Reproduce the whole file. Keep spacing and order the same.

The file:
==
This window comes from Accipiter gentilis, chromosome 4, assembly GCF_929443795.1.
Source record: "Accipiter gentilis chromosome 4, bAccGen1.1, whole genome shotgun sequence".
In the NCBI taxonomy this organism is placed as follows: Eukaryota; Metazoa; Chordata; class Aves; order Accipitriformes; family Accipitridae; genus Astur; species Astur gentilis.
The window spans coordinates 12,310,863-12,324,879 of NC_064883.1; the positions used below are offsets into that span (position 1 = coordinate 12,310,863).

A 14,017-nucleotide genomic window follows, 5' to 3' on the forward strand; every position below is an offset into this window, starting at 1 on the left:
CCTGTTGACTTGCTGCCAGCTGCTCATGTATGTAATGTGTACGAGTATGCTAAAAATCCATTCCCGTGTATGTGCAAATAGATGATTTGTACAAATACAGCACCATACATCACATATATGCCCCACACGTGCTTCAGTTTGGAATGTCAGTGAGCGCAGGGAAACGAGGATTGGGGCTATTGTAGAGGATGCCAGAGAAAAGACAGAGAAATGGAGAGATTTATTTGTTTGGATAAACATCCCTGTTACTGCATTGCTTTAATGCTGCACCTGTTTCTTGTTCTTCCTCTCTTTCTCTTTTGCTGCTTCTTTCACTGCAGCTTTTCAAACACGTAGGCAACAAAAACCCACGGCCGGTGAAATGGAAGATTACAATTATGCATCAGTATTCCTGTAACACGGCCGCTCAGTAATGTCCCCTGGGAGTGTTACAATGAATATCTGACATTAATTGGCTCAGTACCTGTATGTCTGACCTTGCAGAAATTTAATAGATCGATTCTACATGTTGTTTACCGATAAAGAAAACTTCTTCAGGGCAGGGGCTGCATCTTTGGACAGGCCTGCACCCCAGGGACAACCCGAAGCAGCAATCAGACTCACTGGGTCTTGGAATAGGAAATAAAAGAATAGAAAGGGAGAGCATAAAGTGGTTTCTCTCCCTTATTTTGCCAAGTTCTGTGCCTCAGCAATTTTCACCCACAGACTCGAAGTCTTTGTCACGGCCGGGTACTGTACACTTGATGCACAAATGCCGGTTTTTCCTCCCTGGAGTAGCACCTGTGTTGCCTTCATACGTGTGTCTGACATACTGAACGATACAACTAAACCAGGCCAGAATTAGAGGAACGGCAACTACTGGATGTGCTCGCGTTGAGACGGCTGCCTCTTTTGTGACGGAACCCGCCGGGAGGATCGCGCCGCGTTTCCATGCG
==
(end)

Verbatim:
This window comes from Accipiter gentilis, chromosome 4, assembly GCF_929443795.1.
Source record: "Accipiter gentilis chromosome 4, bAccGen1.1, whole genome shotgun sequence".
In the NCBI taxonomy this organism is placed as follows: Eukaryota; Metazoa; Chordata; class Aves; order Accipitriformes; family Accipitridae; genus Astur; species Astur gentilis.
The window spans coordinates 12,310,863-12,324,879 of NC_064883.1; the positions used below are offsets into that span (position 1 = coordinate 12,310,863).

A 14,017-nucleotide genomic window follows, 5' to 3' on the forward strand; every position below is an offset into this window, starting at 1 on the left:
CCTGTTGACTTGCTGCCAGCTGCTCATGTATGTAATGTGTACGAGTATGCTAAAAATCCATTCCCGTGTATGTGCAAATAGATGATTTGTACAAATACAGCACCATACATCACATATATGCCCCACACGTGCTTCAGTTTGGAATGTCAGTGAGCGCAGGGAAACGAGGATTGGGGCTATTGTAGAGGATGCCAGAGAAAAGACAGAGAAATGGAGAGATTTATTTGTTTGGATAAACATCCCTGTTACTGCATTGCTTTAATGCTGCACCTGTTTCTTGTTCTTCCTCTCTTTCTCTTTTGCTGCTTCTTTCACTGCAGCTTTTCAAACACGTAGGCAACAAAAACCCACGGCCGGTGAAATGGAAGATTACAATTATGCATCAGTATTCCTGTAACACGGCCGCTCAGTAATGTCCCCTGGGAGTGTTACAATGAATATCTGACATTAATTGGCTCAGTACCTGTATGTCTGACCTTGCAGAAATTTAATAGATCGATTCTACATGTTGTTTACCGATAAAGAAAACTTCTTCAGGGCAGGGGCTGCATCTTTGGACAGGCCTGCACCCCAGGGACAACCCGAAGCAGCAATCAGACTCACTGGGTCTTGGAATAGGAAATAAAAGAATAGAAAGGGAGAGCATAAAGTGGTTTCTCTCCCTTATTTTGCCAAGTTCTGTGCCTCAGCAATTTTCACCCACAGACTCGAAGTCTTTGTCACGGCCGGGTACTGTACACTTGATGCACAAATGCCGGTTTTTCCTCCCTGGAGTAGCACCTGTGTTGCCTTCATACGTGTGTCTGACATACTGAACGATACAACTAAACCAGGCCAGAATTAGAGGAACGGCAACTACTGGATGTGCTCGCGTTGAGACGGCTGCCTCTTTTGTGACGGAACCCGCCGGGAGGATCGCGCCGCGTTTCCATGCG